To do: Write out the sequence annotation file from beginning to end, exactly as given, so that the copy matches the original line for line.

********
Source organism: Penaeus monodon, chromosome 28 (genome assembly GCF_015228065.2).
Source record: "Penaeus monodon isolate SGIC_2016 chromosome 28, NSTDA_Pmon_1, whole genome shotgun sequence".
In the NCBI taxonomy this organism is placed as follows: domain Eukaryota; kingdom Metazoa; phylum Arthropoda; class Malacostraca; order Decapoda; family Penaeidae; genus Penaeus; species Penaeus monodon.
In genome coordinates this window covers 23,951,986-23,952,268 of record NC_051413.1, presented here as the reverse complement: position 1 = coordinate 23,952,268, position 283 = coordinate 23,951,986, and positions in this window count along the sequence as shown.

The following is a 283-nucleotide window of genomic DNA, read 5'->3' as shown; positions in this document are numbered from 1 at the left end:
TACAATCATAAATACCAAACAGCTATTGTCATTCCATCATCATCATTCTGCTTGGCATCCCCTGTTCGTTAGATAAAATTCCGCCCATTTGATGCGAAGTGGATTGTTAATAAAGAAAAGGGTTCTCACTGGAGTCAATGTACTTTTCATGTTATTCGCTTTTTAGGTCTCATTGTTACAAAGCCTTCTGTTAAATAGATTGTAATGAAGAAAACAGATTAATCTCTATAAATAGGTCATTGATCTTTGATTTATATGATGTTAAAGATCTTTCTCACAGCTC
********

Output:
Source organism: Penaeus monodon, chromosome 28 (genome assembly GCF_015228065.2).
Source record: "Penaeus monodon isolate SGIC_2016 chromosome 28, NSTDA_Pmon_1, whole genome shotgun sequence".
In the NCBI taxonomy this organism is placed as follows: domain Eukaryota; kingdom Metazoa; phylum Arthropoda; class Malacostraca; order Decapoda; family Penaeidae; genus Penaeus; species Penaeus monodon.
In genome coordinates this window covers 23,951,986-23,952,268 of record NC_051413.1, presented here as the reverse complement: position 1 = coordinate 23,952,268, position 283 = coordinate 23,951,986, and positions in this window count along the sequence as shown.

The following is a 283-nucleotide window of genomic DNA, read 5'->3' as shown; positions in this document are numbered from 1 at the left end:
TACAATCATAAATACCAAACAGCTATTGTCATTCCATCATCATCATTCTGCTTGGCATCCCCTGTTCGTTAGATAAAATTCCGCCCATTTGATGCGAAGTGGATTGTTAATAAAGAAAAGGGTTCTCACTGGAGTCAATGTACTTTTCATGTTATTCGCTTTTTAGGTCTCATTGTTACAAAGCCTTCTGTTAAATAGATTGTAATGAAGAAAACAGATTAATCTCTATAAATAGGTCATTGATCTTTGATTTATATGATGTTAAAGATCTTTCTCACAGCTC